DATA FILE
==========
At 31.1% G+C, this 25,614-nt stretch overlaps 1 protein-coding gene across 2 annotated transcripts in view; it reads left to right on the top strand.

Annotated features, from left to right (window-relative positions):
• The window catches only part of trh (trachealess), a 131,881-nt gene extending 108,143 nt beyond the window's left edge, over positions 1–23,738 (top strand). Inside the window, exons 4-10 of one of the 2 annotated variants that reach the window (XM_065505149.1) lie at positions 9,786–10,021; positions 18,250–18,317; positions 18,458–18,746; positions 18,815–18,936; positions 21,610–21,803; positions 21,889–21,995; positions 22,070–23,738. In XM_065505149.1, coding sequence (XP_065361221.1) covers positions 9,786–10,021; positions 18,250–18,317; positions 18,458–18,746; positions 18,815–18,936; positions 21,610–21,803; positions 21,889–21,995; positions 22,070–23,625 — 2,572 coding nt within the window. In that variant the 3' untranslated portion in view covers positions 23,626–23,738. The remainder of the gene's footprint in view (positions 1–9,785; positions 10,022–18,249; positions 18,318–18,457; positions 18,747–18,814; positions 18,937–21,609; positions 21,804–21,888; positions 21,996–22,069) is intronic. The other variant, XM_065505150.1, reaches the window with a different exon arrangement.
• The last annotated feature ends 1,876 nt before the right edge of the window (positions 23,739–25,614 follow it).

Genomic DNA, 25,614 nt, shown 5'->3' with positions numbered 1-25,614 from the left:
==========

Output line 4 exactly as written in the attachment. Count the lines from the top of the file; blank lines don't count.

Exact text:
• The last annotated feature ends 1,876 nt before the right edge of the window (positions 23,739–25,614 follow it).